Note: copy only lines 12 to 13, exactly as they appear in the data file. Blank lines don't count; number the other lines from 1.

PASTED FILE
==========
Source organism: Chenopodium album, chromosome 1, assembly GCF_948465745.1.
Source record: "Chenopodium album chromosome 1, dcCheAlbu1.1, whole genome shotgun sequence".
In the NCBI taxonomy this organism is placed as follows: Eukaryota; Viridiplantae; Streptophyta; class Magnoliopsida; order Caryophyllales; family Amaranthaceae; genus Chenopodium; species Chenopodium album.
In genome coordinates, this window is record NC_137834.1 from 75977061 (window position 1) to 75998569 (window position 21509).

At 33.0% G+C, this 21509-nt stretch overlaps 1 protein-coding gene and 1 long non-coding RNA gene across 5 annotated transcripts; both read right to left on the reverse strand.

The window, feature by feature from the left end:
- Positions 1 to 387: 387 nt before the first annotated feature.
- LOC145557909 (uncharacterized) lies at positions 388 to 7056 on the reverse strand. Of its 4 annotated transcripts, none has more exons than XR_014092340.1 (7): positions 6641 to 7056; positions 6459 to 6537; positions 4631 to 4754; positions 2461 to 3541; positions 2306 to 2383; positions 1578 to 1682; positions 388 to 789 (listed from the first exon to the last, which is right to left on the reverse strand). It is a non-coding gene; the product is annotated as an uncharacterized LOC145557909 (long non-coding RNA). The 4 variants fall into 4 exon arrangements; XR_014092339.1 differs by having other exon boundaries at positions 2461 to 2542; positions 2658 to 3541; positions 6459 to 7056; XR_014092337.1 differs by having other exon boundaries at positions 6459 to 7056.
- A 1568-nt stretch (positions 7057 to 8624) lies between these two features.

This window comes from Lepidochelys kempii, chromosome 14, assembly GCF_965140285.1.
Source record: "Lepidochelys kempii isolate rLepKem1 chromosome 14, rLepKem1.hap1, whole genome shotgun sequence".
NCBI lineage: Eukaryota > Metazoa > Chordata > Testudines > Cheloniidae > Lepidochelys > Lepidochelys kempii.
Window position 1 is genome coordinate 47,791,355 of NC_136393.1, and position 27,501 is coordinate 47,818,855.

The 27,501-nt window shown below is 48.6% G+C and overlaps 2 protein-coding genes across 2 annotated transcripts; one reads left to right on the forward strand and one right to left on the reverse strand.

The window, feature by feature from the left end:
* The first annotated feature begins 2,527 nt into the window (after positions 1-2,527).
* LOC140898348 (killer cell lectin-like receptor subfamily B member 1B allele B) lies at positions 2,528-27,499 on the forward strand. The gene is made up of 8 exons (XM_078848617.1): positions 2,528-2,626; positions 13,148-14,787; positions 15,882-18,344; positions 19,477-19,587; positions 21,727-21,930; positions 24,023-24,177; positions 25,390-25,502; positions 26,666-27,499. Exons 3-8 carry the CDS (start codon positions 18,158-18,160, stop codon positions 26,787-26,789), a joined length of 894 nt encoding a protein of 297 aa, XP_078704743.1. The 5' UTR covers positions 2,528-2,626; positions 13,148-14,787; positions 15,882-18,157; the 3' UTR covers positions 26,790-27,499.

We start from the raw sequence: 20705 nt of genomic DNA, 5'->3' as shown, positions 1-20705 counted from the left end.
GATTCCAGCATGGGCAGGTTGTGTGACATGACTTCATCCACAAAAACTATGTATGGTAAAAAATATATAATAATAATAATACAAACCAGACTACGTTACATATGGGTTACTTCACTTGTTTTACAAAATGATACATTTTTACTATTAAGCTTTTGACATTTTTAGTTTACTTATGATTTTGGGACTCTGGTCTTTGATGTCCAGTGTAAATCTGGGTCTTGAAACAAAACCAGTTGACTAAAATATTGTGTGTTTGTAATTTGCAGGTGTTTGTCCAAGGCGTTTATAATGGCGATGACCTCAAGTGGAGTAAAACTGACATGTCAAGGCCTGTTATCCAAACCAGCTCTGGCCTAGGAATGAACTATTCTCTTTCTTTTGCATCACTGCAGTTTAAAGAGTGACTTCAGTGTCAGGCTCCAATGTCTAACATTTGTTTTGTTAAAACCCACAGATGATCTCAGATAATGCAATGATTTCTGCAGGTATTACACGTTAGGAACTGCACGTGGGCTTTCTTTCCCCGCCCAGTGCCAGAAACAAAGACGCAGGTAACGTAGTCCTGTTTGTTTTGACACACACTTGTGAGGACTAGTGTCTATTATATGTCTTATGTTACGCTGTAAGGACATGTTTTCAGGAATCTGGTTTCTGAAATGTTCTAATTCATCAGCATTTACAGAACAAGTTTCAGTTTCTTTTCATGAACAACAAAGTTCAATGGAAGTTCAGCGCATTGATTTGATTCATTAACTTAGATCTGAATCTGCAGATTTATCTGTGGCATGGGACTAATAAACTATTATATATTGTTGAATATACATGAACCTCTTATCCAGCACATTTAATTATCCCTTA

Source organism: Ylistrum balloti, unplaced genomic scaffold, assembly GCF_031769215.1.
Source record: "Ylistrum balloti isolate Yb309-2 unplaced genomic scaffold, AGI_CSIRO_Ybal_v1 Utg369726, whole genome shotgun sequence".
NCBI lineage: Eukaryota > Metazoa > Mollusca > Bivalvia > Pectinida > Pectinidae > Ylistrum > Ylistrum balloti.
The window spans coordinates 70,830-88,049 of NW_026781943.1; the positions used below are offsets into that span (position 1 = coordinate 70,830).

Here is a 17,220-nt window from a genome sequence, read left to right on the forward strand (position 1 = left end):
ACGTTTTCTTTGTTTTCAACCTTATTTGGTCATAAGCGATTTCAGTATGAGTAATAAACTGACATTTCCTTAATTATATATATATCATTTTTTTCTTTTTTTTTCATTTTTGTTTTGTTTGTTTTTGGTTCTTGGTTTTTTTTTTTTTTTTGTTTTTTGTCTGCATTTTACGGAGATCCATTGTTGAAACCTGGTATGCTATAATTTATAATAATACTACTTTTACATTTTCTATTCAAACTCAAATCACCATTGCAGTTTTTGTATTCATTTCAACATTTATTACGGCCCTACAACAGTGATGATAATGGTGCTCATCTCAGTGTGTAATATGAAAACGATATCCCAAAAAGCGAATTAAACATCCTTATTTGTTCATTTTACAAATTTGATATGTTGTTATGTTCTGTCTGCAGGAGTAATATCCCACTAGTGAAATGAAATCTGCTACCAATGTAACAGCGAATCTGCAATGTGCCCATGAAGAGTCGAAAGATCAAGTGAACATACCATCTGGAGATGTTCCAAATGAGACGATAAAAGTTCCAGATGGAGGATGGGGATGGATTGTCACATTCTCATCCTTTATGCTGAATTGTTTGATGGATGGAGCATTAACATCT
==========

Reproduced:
NCBI lineage: Eukaryota > Metazoa > Chordata > Testudines > Cheloniidae > Lepidochelys > Lepidochelys kempii.
Window position 1 is genome coordinate 47,791,355 of NC_136393.1, and position 27,501 is coordinate 47,818,855.